PHYSICAL THERAPY
PREGNANCY
Pre-Pregnancy Weight Linked to Babies' Heart Problems
Breast-Feeding May Protect a Woman's Heart
Breast-Feeding Benefits Moms and Babies
SENIORS
Community Exercise Programs Boost Seniors' Strength
Seniors Who Volunteer May Live Longer
Martial Arts Training May Save Seniors' Hips
SEXUAL HEALTH
SLEEP DISORDERS
Pay Attention to Signs That Say You're Too Fatigued to Drive
Sleeping Could Help Women Lose The Baby Fat
Lose Weight, Sleep Apnea May Improve
WOMEN'S HEALTH
Sleeping Could Help Women Lose The Baby Fat
Supplements Might Reduce Breast Cancer Risk
Pre-Pregnancy Weight Linked to Babies' Heart Problems
Add your Article

Saliva Test Could Monitor Type 2 Diabetes

By Steven Reinberg
HealthDay Reporter

TUESDAY, Jan. 20 (HealthDay News) -- Scientists say they are on the verge of developing a saliva test for monitoring type 2 diabetes, which might someday replace invasive blood tests.

For the first time, researchers from Oregon and India have identified proteins in saliva that appear more frequently in people with diabetes than in non-diabetics. Using these proteins, they are working to develop a test to monitor and perhaps diagnose the condition.

However, Dr. Umesh Masharani, an associate clinical professor of medicine at the University of California, San Francisco, doesn't think this approach is going to replace current blood tests any time soon.

"I think this is an interesting and novel approach," Masharani said. "I do not think this approach will be used in the diagnosis or treatment of diabetes any time in the near future. It is interesting, I think, for research studies in diabetes."

The report was published in the Jan. 2 issue of the Journal of Proteome Research.

For the study, Paturi V. Rao, from the departments of Endocrinology and Metabolism and Medicine at Nizam's Institute of Medical Sciences University in Hyderabad, India, and colleagues analyzed saliva samples from people with and without type 2 diabetes. Their goal was to find proteins associated with the blood sugar disease.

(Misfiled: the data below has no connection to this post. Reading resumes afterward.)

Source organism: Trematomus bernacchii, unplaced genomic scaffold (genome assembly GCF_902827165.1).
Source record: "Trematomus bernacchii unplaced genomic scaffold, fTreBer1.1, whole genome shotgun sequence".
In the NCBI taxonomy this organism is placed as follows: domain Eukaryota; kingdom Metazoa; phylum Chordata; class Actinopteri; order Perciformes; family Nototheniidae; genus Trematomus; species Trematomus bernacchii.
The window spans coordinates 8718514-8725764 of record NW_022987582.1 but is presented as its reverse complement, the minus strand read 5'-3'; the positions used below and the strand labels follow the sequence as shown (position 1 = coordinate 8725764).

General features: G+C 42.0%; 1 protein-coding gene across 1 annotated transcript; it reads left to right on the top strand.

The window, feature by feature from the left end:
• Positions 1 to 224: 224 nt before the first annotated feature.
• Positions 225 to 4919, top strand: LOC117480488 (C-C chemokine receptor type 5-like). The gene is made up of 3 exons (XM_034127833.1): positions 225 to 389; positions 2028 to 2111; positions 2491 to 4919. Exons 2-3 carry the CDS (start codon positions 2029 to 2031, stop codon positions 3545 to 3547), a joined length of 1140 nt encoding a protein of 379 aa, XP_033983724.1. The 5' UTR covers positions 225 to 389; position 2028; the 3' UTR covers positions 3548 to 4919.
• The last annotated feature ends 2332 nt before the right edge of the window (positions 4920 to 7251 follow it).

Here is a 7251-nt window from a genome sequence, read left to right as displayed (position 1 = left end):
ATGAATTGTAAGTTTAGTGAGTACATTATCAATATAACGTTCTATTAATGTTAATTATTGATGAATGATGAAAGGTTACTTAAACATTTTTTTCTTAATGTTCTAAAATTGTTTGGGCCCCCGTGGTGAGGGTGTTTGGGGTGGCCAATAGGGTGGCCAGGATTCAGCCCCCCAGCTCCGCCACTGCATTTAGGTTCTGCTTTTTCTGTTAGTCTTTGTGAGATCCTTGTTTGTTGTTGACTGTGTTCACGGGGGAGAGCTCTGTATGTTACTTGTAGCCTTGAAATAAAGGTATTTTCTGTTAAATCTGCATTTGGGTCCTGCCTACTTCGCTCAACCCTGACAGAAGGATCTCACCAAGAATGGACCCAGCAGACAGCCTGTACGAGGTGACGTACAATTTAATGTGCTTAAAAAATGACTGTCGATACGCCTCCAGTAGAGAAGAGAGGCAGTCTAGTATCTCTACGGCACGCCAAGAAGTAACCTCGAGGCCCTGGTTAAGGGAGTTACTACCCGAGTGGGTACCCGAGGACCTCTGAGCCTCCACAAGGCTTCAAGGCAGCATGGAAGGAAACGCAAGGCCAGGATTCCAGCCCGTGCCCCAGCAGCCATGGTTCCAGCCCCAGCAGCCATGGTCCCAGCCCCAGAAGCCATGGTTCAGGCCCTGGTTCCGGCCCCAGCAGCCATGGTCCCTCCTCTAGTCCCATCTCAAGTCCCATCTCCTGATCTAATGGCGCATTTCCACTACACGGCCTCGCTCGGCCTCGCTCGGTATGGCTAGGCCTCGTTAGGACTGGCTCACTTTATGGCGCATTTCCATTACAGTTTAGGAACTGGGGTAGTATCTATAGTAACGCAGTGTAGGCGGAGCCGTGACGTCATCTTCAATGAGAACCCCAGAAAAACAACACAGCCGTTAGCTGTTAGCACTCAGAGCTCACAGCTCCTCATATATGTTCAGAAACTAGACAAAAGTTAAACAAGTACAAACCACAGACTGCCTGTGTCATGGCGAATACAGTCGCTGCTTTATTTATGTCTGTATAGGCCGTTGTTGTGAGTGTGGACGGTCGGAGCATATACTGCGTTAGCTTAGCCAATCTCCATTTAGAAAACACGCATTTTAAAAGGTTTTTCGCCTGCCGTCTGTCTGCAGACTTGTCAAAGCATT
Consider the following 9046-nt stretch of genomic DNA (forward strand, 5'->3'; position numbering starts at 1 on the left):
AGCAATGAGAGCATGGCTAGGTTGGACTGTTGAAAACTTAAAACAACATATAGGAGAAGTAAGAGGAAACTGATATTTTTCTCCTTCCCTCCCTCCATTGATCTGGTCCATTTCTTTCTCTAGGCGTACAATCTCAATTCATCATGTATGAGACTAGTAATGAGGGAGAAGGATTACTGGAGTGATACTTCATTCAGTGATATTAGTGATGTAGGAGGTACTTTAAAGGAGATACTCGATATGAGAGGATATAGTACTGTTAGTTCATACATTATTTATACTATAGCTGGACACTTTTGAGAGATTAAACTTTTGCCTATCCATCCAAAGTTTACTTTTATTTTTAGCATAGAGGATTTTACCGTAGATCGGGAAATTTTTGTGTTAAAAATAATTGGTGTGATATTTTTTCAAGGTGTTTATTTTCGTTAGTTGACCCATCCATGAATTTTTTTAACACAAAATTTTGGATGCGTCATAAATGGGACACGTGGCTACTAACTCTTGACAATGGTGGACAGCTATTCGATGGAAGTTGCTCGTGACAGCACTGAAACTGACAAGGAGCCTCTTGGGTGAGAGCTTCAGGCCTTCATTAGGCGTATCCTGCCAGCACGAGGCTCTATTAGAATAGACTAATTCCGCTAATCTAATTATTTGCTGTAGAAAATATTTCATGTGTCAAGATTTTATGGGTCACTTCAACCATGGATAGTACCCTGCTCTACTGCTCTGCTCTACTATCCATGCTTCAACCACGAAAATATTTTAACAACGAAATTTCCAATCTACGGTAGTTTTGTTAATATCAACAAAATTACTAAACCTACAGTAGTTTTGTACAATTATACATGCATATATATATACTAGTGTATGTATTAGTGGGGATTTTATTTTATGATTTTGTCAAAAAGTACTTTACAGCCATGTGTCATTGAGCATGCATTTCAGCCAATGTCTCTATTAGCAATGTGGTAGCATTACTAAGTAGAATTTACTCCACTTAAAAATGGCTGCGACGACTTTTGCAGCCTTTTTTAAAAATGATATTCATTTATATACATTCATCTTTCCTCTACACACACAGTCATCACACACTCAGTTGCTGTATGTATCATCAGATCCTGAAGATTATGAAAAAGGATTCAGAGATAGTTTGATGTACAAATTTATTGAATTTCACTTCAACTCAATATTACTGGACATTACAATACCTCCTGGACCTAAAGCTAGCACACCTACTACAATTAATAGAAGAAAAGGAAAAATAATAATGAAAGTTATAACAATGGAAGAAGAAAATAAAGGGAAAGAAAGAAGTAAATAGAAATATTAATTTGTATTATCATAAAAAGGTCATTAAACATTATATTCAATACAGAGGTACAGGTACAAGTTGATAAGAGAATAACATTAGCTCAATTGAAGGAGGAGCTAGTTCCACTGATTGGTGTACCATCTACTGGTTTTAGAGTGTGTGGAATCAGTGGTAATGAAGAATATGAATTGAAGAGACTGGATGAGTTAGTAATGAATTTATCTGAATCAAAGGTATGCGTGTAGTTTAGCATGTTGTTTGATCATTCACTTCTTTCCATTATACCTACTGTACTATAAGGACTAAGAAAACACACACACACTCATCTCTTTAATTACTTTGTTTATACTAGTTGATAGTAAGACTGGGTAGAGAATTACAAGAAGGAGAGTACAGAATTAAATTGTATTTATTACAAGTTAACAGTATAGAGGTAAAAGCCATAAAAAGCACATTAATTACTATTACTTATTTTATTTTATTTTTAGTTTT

The researchers found 65 proteins that occurred twice as frequently in the people with diabetes than in those without the condition.

Using these proteins, Rao's team hopes to develop a noninvasive test for diabetes screening, detection and monitoring.

Rao's group thinks the pain involved with current diabetes monitoring causes many diabetics to be lax in monitoring their condition. A noninvasive test could make it easier and less painful for patients to keep track of their blood sugar levels.

"As recent studies have shown that early and multi-factorial intervention in diabetes prevents cardiovascular complications and mortality, advances in understanding molecular aspects of preclinical diabetes will further facilitate accurate diagnosis and early intervention," the authors wrote.

Diabetes expert Dr. Charles F. Burant, a professor of internal medicine at the University of Michigan, isn't convinced that a test using proteins in saliva is needed.

"I think it has minimal clinical impact," Burant said. "To be a valid biomarker, a test has to be sensitive and specific. We don't know the value of either for any of the proteins at the present time."

The biggest question is why this is needed, Burant noted. "Diabetes and prediabetes have a valid biomarker -- glucose -- that is the measure of the disease state. Thus, this is interesting biochemistry and raises questions why these changes occur, but the clinical utility is unclear."

More information

For more about type 2 diabetes, visit the American Diabetes Association.



SOURCES: Umesh Masharani, M.D., associate clinical professor, medicine, University of California, San Francisco; Charles F. Burant, M.D., Ph.D., professor, internal medicine, University of Michigan, Ann Arbor; Jan. 2, 2009, Journal of Proteome Research

Last Updated: Jan. 20, 2009